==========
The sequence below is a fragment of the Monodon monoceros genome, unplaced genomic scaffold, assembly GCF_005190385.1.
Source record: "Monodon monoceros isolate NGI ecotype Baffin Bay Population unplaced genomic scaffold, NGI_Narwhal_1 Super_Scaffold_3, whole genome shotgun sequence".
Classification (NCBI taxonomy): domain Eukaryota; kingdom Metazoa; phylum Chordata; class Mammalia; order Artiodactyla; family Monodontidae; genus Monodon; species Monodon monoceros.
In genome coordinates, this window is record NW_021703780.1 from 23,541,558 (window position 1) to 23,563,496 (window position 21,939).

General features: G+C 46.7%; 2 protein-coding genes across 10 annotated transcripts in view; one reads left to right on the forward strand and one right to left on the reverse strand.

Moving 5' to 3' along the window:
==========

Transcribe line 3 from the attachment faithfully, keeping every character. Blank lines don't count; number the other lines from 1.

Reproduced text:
Classification (NCBI taxonomy): domain Eukaryota; kingdom Metazoa; phylum Chordata; class Mammalia; order Artiodactyla; family Monodontidae; genus Monodon; species Monodon monoceros.